The Weekly Newspaper serving the citizens of Morenci, Mich., Fayette, Ohio, and surrounding areas.

  • Front.sculpt
    SKEWERS, gumdrops, and marshmallows are all that’s needed to create interesting shapes and designs for Layla McDowell Saturday at Stair District Library’s “Sculptamania!” Open House. The program featuring design games and materials is one part of a larger project funded by a $7,500 Curiosity Creates grant from Disney and the American Library Association. Additional photos are on page 7.
    Morenci marching band members took to the field Friday night dressed for Halloween during the Bulldog’s first playoff game. Morenci fans had a bit of a scare until the fourth quarter when the Bulldogs scored 30 points to leave Lenawee Christian School behind. Whiteford visits Morenci this Friday for the district championship game. From the left is Clayton Borton, Morgan Merillat and James O’Brien.
    DNA PUZZLE—Mitchell Storrs and Wyatt Mohr tackle a puzzle representing the structure of DNA. There’s only one correct way for all the pieces to fit. It’s one of the new materials that can be used in both biology and chemistry classes, said teacher Loretta Cox.
  • Front.tar.wide
    A TRAFFIC control worker stands in the middle of Morenci’s Main Street Tuesday morning, waiting for the next flow of vehicles to be let through from the west. The dusty gravel surface was sealed with a layer of tar, leaving only the application of paint for new striping. The project was completed in conjunction with county road commission work west of Morenci.
  • Front.pull
    JUNIORS Jazmin Smith and Trevor Corkle struggle against a team from the sophomore class Friday during the annual tug of war at the Homecoming Games pep rally. Even the seniors struggled against the sophomores who won the competition. At the main course of the day, the Bulldog football team struggled against Whiteford in a homecoming loss.
    YOUNG soccer players surived a chilly morning Saturday in Morenci’s PTO league. From the left is Emma Cordts, Wayne Corser, Carter and Levi Seitz, Briella York and Drew Joughin. Two more weeks of soccer remain for this season.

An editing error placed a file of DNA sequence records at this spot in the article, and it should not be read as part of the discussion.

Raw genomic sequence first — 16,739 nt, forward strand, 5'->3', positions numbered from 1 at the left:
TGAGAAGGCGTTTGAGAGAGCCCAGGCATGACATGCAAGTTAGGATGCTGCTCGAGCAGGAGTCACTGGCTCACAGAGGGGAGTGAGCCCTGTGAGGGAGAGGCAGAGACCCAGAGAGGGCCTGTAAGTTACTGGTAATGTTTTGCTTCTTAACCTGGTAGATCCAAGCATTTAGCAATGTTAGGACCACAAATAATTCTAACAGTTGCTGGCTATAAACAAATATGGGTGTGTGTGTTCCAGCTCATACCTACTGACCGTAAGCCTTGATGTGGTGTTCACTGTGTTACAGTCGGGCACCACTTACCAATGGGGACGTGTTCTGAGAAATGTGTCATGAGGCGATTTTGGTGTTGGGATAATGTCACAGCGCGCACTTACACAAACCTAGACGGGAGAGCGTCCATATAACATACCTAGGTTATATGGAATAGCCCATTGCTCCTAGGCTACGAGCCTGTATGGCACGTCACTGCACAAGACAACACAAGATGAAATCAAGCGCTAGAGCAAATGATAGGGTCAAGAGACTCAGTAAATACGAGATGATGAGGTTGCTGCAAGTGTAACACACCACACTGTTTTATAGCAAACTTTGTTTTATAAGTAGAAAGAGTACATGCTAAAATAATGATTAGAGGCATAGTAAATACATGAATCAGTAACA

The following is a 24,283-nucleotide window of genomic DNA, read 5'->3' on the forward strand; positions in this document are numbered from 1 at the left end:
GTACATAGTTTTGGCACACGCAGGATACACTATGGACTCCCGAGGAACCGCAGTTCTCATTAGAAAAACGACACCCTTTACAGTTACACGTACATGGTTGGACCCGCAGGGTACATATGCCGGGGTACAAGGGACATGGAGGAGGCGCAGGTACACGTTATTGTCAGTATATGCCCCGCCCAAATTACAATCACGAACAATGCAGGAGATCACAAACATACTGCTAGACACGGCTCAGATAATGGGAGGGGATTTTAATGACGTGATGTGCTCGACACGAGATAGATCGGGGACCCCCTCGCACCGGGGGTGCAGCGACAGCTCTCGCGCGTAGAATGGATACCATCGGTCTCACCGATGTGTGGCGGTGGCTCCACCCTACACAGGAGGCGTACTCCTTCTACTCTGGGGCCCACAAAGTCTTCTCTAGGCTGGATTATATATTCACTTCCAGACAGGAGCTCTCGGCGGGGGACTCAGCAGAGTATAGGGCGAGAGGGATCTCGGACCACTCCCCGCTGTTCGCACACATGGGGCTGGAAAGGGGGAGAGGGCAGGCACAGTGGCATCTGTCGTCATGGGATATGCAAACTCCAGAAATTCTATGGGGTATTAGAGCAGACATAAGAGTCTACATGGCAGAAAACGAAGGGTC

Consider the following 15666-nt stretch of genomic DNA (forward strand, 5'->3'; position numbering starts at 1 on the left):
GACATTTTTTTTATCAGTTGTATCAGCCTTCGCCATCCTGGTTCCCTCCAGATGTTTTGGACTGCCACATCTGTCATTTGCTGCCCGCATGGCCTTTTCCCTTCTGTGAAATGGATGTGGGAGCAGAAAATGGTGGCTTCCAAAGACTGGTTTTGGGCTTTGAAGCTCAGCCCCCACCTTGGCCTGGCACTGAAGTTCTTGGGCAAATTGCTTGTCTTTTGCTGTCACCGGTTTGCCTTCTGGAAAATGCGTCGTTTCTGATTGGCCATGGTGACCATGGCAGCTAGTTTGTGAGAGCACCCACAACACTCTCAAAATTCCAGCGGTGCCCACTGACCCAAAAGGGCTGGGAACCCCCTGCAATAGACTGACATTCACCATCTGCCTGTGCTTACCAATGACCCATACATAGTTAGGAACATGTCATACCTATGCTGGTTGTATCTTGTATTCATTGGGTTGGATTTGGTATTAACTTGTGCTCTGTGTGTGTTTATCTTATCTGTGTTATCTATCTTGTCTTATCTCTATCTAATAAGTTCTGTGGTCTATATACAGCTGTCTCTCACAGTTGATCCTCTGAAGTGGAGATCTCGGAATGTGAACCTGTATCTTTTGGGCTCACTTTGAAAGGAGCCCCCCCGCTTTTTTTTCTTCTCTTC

• Front.ropes
    BOWEN BAUMGARTNER of Morenci makes his way across a rope bridge constructed by the Tecumseh Boy Scout troop Sunday at Lake Hudson Recreation Area. The bridge was one of many challenges, displays and games set up for the annual Youth Jamboree by the Michigan DNR. Additional photos on are the back page of this week’s Observer.
  • Front.homecoming Court
    One of four senior candidates will be crowned the fall homecoming queen during half-time of this week’s Morenci-Whiteford football game. In the back row (left to right) is exchange student Kinga Vidor (her escort will be Caylob Alcock), seniors Alli VanBrandt (escorted by Sam Cool), Larissa Elliott (escorted by Clayton Borton), Samantha Wright (escorted by JJ Elarton) and Justis McCowan (escorted by Austin Gilson), and exchange student Rebecca Rosenberger (escorted by Garrett Smith). Front row freshman court member Allie Kaiser (escorted by Anthony Thomas), sophomore Marlee Blaker (escorted by Nate Elarton) and junior Cheyenne Stone (escorted by Dominick Sell).
  • Front.park.lights
    GETTING READY—Jerad Gleckler pounds nails to secure a string of holiday lights on the side of the Wakefield Park concession stand while other members of the Volunteer Club and others hold them in place. The volunteers showed up Sunday afternoon to string lights at the park. The decorating project will continue this Sunday. Denise Walsh is in charge of the effort this year.